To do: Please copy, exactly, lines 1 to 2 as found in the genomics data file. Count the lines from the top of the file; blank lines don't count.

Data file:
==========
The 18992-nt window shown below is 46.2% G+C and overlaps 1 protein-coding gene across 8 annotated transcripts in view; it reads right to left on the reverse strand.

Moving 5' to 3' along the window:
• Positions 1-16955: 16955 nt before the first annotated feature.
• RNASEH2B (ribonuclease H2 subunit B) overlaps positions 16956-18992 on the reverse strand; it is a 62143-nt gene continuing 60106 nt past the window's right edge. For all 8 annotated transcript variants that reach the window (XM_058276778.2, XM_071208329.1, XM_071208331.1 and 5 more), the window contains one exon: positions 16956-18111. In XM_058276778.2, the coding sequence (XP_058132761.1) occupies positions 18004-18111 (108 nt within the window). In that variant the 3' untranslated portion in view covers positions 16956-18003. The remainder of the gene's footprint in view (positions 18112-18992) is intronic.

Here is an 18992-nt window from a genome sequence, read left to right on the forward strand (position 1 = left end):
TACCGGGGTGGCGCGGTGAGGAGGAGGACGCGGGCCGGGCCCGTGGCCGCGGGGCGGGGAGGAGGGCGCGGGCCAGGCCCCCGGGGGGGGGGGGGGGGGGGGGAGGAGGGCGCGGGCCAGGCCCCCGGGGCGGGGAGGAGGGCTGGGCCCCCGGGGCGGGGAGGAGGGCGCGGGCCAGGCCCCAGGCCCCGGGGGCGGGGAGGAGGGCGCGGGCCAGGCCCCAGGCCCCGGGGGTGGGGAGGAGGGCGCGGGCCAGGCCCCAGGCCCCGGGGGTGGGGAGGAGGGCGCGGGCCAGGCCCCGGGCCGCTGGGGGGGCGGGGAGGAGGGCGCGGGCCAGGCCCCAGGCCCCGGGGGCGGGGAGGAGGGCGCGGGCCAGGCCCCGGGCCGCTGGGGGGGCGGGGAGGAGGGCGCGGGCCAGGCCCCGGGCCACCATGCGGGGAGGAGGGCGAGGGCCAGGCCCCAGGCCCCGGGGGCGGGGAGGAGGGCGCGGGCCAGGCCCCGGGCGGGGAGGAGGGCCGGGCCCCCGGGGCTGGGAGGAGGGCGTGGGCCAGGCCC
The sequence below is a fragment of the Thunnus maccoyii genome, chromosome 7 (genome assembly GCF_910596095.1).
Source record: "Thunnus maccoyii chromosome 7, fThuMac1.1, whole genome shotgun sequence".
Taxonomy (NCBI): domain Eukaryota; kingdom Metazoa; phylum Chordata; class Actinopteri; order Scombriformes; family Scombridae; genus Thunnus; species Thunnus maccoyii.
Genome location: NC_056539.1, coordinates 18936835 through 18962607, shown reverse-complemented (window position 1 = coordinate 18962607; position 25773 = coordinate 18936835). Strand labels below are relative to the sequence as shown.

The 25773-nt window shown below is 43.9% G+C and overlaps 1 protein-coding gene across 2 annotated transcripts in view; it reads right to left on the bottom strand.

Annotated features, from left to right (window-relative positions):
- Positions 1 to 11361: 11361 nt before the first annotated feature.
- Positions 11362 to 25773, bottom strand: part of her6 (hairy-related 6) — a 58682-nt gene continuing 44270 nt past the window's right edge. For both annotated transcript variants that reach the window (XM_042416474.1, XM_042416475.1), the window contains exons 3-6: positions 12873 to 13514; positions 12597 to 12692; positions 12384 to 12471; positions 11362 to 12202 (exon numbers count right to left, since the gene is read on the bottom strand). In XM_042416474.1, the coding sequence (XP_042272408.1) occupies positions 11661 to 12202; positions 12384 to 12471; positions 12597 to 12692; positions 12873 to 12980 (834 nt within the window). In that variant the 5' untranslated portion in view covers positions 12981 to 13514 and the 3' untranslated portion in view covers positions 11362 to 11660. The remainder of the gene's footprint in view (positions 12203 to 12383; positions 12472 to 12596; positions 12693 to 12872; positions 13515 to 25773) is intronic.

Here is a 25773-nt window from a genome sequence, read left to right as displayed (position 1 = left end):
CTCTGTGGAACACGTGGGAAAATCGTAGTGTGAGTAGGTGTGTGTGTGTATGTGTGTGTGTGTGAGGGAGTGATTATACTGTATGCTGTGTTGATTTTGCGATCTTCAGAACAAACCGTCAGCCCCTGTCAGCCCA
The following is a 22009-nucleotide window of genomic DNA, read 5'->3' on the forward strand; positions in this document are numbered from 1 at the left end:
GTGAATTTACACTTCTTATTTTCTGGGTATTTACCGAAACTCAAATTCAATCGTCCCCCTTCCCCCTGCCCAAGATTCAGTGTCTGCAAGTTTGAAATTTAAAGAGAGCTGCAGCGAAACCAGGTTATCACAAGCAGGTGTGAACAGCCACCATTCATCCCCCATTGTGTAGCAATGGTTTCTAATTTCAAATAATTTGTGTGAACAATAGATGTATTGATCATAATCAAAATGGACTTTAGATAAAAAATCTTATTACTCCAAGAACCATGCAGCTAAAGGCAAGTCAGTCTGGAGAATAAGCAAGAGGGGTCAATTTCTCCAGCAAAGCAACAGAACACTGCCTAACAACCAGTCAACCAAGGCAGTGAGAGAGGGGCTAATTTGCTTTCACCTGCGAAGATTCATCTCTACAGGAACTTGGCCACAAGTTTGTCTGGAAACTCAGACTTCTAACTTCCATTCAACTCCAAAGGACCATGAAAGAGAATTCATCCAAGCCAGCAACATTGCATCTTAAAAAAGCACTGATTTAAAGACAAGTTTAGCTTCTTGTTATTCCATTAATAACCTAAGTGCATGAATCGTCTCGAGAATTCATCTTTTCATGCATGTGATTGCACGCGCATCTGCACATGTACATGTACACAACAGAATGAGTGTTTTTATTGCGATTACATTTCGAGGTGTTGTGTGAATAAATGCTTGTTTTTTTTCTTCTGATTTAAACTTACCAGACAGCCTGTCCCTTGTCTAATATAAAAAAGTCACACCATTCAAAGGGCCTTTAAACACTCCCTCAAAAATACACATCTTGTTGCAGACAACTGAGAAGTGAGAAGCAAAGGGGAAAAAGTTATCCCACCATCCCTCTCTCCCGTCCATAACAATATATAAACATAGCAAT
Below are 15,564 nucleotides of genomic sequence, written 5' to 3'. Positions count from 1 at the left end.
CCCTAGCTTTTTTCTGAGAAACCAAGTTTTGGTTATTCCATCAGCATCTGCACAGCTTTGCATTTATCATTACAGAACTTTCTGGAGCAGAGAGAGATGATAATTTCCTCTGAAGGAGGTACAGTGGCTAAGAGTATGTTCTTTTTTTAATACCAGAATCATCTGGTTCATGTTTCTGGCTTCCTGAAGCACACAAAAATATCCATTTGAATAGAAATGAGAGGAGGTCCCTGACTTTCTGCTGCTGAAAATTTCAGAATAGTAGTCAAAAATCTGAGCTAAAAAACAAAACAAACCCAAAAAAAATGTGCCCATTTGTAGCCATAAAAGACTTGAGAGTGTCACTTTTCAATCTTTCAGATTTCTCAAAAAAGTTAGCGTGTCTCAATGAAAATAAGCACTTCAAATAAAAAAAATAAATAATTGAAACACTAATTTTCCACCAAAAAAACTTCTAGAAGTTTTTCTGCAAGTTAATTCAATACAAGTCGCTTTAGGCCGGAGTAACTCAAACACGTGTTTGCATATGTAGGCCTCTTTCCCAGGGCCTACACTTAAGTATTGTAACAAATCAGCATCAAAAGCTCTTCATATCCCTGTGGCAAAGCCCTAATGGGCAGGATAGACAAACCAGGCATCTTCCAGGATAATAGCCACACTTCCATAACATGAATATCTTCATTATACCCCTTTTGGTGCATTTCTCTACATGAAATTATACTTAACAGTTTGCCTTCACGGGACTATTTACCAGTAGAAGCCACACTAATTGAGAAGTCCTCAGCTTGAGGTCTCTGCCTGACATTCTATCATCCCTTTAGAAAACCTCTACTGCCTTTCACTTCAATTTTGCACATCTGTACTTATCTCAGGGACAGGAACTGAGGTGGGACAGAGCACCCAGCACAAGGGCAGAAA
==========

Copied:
The 18992-nt window shown below is 46.2% G+C and overlaps 1 protein-coding gene across 8 annotated transcripts in view; it reads right to left on the reverse strand.

Moving 5' to 3' along the window: